How Many Fans Are There At The US Open?

The crowds looked sparse in places on the opening day of the 2023 US Open - and here's why

How Many Fans Are There At The US Open?
Fans watch the action during day one of the 2023 US Open at Los Angeles Country Club
(Image credit: Getty Images)

Not as many as you probably would have imagined being at a Major Championship. If you watched the opening round of the 123rd US Open on television, you most likely noticed that Los Angeles Country Club wasn’t exactly bursting at the seams.

The USGA is expecting a maximum of around 30,000 spectators on the property for each of the four competition rounds. This compares to approximately 260,000 fans that are expected to be at Royal Liverpool for the 151st Open next month.

However, there are a number of reasons for this, the main one being the “capacity limitations” cited by the USGA, which means ticket sales were limited for this year's edition of the US Open. The reported number of tickets sold per day is 22,000, with just 8,000 of those being general admission.

The remaining 14,000 are used for corporate - so suite, skybox and other private-club type tickets. Media, broadcast and player support takes that figure up to the 30,000-mark.

Due to the location of the North Course, which is hosting America’s national Open for the very first time, and the fact that LACC doesn’t have the infrastructure in place to hold large numbers of fans, the USGA was forced to impose limitations. No weekly badges were made available, and fans were limited to only two tickets per day.

LACC stands

The grandstands at LACC are likely to fill up as the week goes on

(Image credit: Getty Images)

There are a few other reasons why LACC looked rather empty as the players teed off during round one. Firstly, to accommodate the 156-man field, the action got underway at 06.45am (PDT) on Thursday, and those from the city of LA are not renowned for being early risers.

Secondly, anyone who has visited this part of America’s West Coast will tell you that no matter what the time of day, the traffic rarely tends to move with any great pace.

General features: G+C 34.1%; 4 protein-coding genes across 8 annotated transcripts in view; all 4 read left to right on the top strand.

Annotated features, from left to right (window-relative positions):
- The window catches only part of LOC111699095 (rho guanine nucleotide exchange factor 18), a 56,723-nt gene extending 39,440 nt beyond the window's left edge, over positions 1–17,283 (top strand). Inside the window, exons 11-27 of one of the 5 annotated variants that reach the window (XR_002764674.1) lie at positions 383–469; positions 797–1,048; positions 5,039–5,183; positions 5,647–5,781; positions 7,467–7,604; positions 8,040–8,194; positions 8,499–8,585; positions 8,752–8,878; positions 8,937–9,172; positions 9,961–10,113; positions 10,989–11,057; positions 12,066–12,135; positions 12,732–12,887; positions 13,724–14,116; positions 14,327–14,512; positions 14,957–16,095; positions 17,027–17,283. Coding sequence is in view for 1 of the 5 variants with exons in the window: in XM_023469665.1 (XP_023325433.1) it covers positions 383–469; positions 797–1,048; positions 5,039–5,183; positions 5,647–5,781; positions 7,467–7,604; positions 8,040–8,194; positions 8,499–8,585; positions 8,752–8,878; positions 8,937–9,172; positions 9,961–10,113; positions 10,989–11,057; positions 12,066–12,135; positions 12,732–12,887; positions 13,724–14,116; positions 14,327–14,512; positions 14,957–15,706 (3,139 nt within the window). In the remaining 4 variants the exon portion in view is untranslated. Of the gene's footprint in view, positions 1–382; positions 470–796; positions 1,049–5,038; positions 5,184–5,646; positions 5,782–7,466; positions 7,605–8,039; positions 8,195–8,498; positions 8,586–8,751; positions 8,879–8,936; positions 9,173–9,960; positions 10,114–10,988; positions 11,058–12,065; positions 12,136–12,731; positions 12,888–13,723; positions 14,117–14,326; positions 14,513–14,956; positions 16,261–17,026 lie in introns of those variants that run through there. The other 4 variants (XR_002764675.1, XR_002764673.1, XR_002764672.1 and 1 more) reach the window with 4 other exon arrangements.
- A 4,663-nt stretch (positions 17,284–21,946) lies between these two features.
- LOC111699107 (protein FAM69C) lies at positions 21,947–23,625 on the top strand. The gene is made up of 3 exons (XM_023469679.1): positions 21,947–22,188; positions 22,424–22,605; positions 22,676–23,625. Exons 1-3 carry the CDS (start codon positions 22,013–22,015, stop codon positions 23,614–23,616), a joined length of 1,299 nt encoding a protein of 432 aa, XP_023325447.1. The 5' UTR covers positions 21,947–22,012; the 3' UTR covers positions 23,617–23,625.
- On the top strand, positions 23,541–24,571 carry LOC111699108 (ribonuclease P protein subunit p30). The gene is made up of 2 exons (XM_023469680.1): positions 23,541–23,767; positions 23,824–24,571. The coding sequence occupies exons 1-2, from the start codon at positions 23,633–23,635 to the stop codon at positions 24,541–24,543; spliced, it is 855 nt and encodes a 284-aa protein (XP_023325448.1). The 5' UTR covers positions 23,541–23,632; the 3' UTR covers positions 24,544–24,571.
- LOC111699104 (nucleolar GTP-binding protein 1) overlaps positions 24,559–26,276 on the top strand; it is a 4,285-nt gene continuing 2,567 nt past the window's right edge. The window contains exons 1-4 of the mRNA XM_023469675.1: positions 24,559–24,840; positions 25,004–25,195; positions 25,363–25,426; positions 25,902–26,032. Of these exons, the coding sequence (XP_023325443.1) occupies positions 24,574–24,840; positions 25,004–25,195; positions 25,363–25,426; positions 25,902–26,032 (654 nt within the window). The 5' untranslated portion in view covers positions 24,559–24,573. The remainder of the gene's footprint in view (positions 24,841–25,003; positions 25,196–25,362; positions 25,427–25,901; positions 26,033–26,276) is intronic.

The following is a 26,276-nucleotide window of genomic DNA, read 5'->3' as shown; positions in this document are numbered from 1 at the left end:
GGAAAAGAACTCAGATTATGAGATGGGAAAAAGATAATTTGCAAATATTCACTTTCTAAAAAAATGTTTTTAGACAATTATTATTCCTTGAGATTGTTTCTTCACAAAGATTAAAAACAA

Taking all this into account, it wouldn’t be fair to criticise the good people of LA for not supporting this great tournament. Max Homa, who boasts the course record at LACC, certainly wasn't about to have a dig at his fellow Californians. 

“The crowds are great or hefty in certain areas, but we're also coming last year from Boston where they're just louder there,” he said after round one. “Their decibel is just higher than ours is out here. 

“People don't wake up quite as early I guess to get going. So I imagine by the afternoons and especially the weekend it will get nice and rowdy. But it definitely was a bit of a more subdued morning, which was quite lovely.”

Michael Weston
Contributing editor

Michael has been with Golf Monthly since 2008. As a multimedia journalist, he has also worked for The Football Association, where he created content to support the men's European Championships, The FA Cup, London 2012, and FA Women's Super League. As content editor at Foremost Golf, Michael worked closely with golf's biggest equipment manufacturers, and has developed an in-depth knowledge of this side of the industry. He's now a regular contributor, covering instruction, equipment and feature content. Michael has interviewed many of the game's biggest stars, including six world number ones, and has attended and reported on many Major Championships and Ryder Cups. He's a member of Formby Golf Club.